Imagine you are Apple CEO Tim Cook. You control the single most profitable phone on the market, the iPhone. You have full control over your mobile OS -- iOS -- and the applications that run on it.
Except that's not actually true. You don't have full control over your mobile OS, because two of your default applications rely heavily on technology and data provided to you by Google, your greatest enemy. I am talking, of course, about YouTube and Google Maps, which have been part of iOS since the very first iPhone.
Removing YouTube is simple enough. Google wanted full control of the YouTube app, and YouTube isn't competitive to your core business. There isn't a problem letting Google launch a YouTube app through the App Store. People can use their iPhones just fine without YouTube, anyway.
Maps though, is a different story. Mapping is a core function of any smartphone. Every person who has a smartphone has a need for maps. If Apple removed Maps from iOS completely, customers would start switching to other smartphones. It's just that important.
So if you're Tim Cook, you have two choices. You can either A) let your enemy Google continue to power your default Maps application, or B) you can build your own Maps app and kick Google to the curb.
This is the decision that Tim Cook and his team faced when they decided to jettison Google Maps as the default mapping application for iOS. Instead, Apple decided to build its own Maps application, powered partly by data from TomTom.
As many of you know by now, Apple Maps has been under fire since its release. The complaints are numerous: Maps doesn't come with transit directions, mislabels cities and other landmarks, forgets rivers and thinks farms are airports. There's even a popular Tumblr dedicated to the mistakes iOS 6 Maps makes.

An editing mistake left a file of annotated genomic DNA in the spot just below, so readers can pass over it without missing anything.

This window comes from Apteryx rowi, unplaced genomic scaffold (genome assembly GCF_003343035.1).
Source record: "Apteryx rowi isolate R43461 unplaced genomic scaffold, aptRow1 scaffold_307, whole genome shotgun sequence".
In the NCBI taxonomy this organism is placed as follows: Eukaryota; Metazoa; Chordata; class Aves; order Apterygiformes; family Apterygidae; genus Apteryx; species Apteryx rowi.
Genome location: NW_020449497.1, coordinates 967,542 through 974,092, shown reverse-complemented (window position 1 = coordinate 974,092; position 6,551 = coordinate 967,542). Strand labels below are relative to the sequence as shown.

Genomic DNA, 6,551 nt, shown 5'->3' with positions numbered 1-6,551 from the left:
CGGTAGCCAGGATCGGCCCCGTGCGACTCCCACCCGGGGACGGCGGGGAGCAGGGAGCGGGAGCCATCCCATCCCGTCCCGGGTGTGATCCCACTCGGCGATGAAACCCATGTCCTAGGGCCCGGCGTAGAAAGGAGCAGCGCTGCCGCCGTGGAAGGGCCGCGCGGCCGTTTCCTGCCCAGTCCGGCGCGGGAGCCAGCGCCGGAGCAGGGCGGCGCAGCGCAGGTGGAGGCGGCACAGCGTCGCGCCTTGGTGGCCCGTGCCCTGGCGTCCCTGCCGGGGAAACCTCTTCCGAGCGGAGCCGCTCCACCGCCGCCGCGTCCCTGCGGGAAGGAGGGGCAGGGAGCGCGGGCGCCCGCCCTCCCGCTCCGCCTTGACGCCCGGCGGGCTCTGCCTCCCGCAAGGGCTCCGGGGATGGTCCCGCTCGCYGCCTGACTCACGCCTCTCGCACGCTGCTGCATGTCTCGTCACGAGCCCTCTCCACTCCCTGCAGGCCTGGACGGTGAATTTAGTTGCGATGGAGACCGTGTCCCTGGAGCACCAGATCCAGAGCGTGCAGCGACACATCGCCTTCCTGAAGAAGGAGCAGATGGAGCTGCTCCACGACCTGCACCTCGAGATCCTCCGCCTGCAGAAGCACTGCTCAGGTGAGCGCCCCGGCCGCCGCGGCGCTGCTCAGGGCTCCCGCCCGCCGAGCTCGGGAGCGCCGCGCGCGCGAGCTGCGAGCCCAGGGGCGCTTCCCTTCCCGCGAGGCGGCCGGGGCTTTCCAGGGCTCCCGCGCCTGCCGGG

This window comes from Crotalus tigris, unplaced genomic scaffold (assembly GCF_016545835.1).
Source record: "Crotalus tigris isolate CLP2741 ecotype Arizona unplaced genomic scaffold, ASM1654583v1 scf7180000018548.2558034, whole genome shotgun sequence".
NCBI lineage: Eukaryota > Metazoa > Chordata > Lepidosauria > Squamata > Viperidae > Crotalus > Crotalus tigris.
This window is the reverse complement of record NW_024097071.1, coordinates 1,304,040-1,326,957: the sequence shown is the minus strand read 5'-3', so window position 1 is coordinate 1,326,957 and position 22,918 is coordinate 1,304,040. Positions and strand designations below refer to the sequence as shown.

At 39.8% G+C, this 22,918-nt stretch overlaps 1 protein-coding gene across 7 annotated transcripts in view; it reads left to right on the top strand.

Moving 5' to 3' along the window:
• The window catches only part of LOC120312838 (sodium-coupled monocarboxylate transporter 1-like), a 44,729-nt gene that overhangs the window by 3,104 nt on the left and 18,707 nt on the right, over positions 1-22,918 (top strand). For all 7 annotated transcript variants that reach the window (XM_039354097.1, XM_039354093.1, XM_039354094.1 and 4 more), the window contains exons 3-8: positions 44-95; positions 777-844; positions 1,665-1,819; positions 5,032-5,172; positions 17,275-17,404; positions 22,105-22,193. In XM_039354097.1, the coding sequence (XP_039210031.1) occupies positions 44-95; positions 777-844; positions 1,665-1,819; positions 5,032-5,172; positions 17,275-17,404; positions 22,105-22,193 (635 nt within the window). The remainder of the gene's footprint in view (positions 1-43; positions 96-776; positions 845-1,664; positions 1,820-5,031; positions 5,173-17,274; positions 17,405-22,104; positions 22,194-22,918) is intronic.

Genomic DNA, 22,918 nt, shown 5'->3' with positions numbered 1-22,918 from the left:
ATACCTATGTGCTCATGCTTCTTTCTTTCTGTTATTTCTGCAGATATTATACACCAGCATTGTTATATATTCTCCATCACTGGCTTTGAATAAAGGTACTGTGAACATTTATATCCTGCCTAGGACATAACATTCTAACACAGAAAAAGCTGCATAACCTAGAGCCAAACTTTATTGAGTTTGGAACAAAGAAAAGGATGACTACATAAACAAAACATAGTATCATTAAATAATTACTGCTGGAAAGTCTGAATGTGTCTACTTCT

iOS 6 Maps, while a beautifully-designed application, clearly wasn't ready for prime time. This shouldn't come as a surprise: Google Maps is more than seven years old, and Google employs more than 7,000 people on it, including the thousands of drivers who make Street View possible. Apple, on the other hand, is frantically hiring engineers to fix the gaping holes users have uncovered in Maps.
Let's go back to the original question: did Apple make the right decision with Maps? It's easy to say in hindsight that Apple should have stuck with Google or waited another year to release its own Maps app. However, consider the factors that Apple had to deal with:
- Allowing Google to control a key piece of iOS was unacceptable. If Apple had no alternative to Google Maps, the search giant could have made high demands that Apple would have had to accept. Having no default Maps application is unthinkable for a major smartphone.
- The longer Apple took to release its own Maps app, the more entrenched Google Maps would be.
- The only way to test a new map application at a large scale it to release it to users. They will be able to find holes quicker than a small team of engineers.
- A mapping application can only go so far without large amounts of user-generated data.
Even in hindsight, I believe Tim Cook and the Apple team made the right decision -- the only decision they could, really -- with Maps. Sure, they should have let users test out the application as a beta before releasing it on iOS 6, but that's not Apple's style. Besides, Google would have had plenty of time to dissect an Apple-built maps app and adapt its best features to Google Maps.
iOS 6 Maps is a disappointment any way you slice it. I have friends who refuse to upgrade to iOS 6 because of Maps. But Apple wasn't going to learn anything keeping Maps locked away for another year, and there was no way it was going to let Google control its mapping technology for a minute longer than it had to.
Apple's taking some serious blows for its buggy Maps app. But it made the right decision releasing it. Now it's just a question of how quickly Apple can fix iOS 6 Maps' many flaws and stem the negative press it has generated. Apple's probably going to be feeling the pain for a while.